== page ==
TPA Editorial

Sweet Freemasonry – an “Appreciation” in the Weltwoche

Modern Freemasonry celebrated its three-hundredth birthday on 24 June – and the Swiss weekly Die Weltwoche added its voice to the celebrations.
The occasion: the day of the founding in 1717 of the first Grand Lodge in London (see the editorial in the June issue). The cover page with the issue title “The Freemasons”, surrounded by prominent heads, shows the square and compasses and promises “a long deserved appreciation”.
The article “Humanity, Tolerance, Freedom” by the chief editor Köppel drips with benevolence, praise and slogans. Some of the most significant Freemasons have been, as is well-known, people like Mozart, Haydn, Goethe, or Schiller, but also statesmen like Winston Churchill. All the personalities mentioned are indiscriminately covered with the gloss of truth and goodness. We even learn that we owe exquisite chocolate to Freemasonry, for Suchard and Tobler were Freemasons. O sweet naivete!
Die Weltwoche presents an inside view of the lodge “Zum Neuen Venedig” [New Venice]. This is situated directly opposite the Jesuits’ residential hostel “Borromäum” on the Byfangweg in Basel. Over a hundred years ago the Jesuit Abbé Joye established a pastoral care centre for young people, which purposefully installed the new medium of film. Anyone who believes that Freemasonry and Jesuit endeavours are absolute opposites, errs.

Steiner and Heise defamed
Rudolf Steiner already drew attention to the fact that Freemasonry was originally something good and necessary, but that it “simply becomes something bad when it is made into a power base for particular groups of people”. He wrote this in a Foreword that he contributed to a book which had as its object exactly this “retrogression” of Freemasonry at the time of the First World War. This was Die Entente-Freimaurerei und der Weltkrieg [Entente-Freemasonry and the World War] by the writer Karl Heise (1872–1939).
Meanwhile, continental Freemasonry, which had been founded from England, was increasingly dragged along in the wake of political and nationalist interests. This happened most clearly in the case of the “Grand Orient de France”, which since the 1880s has even accepted atheists.
Heise died before the outbreak of the Second World War; he did not always clearly judge the development of National Socialism. That his analyses were reviewed positively in the Völkischer Beobachter and thought well of by leading National Socialists like Himmler, is not a reason to accuse him, still less Steiner. But Die Weltwoche (in the article by Christoph Mörgeli) does not shy away from castigating Heise in general and Steiner with him as well – two birds with one stone, which of course cannot do without the slogan of conspiracy theory: “In 1919 a sensation was caused by the esoteric conspiracy theory book Die Entente-Freimaurerei und der Weltkrieg by Karl Heise, later a National Socialist. The Anthroposopher Rudolf Steiner had written a foreword to it and helped finance it.” In such a simplistic way Heise’s book is defamed and Anthroposophy at the same time is associated with National Socialism.                                                                                                                  No-one understands or presents the high origins of Freemasonry like Steiner; no-one else uncompromisingly diagnoses Freemasonry’s deviation from those high origins.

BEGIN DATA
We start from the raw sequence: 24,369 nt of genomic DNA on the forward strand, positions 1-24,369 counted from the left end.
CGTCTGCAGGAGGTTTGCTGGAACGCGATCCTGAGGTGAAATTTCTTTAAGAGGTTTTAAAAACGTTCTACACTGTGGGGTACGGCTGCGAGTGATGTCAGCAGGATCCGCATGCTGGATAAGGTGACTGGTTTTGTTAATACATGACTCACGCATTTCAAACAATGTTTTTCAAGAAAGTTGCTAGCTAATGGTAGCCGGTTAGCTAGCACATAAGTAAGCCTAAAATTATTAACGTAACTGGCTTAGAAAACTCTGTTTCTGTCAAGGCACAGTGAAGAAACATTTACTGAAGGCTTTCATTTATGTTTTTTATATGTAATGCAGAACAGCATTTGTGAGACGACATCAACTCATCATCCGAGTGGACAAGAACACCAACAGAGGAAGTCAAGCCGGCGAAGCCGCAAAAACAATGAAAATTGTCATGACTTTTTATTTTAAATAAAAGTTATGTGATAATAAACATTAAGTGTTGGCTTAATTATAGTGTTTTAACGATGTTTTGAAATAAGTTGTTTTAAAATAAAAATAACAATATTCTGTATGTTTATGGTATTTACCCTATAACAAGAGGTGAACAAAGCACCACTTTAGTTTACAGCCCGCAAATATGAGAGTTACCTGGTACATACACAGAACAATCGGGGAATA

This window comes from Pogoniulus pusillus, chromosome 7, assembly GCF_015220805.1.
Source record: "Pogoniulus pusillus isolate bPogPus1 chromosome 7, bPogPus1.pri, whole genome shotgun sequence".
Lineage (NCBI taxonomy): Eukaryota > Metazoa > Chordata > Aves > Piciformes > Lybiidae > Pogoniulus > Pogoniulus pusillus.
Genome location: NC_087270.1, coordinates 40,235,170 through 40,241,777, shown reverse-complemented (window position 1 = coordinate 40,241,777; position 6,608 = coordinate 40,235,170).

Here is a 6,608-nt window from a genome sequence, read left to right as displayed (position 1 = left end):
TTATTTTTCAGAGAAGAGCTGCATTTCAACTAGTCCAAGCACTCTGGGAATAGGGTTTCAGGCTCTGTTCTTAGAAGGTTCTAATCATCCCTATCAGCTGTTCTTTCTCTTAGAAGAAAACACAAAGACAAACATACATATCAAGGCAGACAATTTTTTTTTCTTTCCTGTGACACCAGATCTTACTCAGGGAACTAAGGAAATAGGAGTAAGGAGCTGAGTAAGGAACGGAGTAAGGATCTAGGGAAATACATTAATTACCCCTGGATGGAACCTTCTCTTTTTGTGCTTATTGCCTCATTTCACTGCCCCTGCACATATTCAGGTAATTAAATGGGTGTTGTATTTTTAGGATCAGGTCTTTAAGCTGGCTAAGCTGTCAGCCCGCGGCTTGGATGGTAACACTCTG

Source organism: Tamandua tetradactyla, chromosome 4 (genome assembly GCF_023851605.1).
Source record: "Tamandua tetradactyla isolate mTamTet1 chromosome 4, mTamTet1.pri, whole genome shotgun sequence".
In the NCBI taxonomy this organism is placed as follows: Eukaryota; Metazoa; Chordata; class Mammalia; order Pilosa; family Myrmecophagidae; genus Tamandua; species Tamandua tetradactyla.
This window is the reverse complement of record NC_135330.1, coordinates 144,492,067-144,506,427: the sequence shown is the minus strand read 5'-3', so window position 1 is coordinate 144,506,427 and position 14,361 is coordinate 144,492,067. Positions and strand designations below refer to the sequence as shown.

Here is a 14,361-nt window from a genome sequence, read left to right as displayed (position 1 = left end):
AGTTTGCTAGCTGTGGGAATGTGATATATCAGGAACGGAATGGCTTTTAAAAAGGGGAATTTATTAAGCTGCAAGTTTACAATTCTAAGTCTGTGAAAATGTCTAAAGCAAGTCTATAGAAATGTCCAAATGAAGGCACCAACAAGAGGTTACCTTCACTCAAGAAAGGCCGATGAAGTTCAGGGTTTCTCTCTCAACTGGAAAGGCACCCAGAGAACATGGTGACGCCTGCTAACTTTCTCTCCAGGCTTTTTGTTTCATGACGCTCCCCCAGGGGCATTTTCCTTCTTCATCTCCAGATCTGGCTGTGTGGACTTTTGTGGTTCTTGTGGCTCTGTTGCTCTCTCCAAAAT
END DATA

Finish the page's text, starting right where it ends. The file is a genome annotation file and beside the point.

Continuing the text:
The superficial gushing praise of the Weltwoche shows that Steiner‘s diagnosis is still correct today. The sweet, clichéd whitewash deceives only the naive – and they can even sit as Freemasons – or would-be Freemasons – in chief editors’ offices and regard their whitewash as “humanity, tolerance and freedom”. But we can also be grateful to the chief editor and his team: we now know, from an authoritative source, which sworn oaths are enjoying a boom in Switzerland today. Oaths to truthfulness they certainly are not.
The long-deserved appreciation of that connoisseur of Freemasonry, Rudolf Steiner, is yet to be seen.

T.H. Meyer


1     Die Weltwoche, No. 23, 7 June 2017.

2   The book appeared in Basel in 1919. Steiner paid 3000 SFr towards the printing costs. The book’s very proper subtitle was “A Contribution to the History of the World War and to the Understanding of True Freemasonry“. Heise had heard Steiner’s Zeitgeschichtliche Betrachtungen lectures [published in English as The Karma of Untruthfulness], which had inspired him to write his book. His book went through several reprintings and can today be found online.

3    See GA 265 and Der neue Kain. Die Tempellegende und ihre Vollendung durch Rudolf Steiner, ed. T.H. Meyer, Perseus, 2013.

At the Historical Museum in Bern until 3 September an exhibition is being held in which a Freemasonic ritual is shown.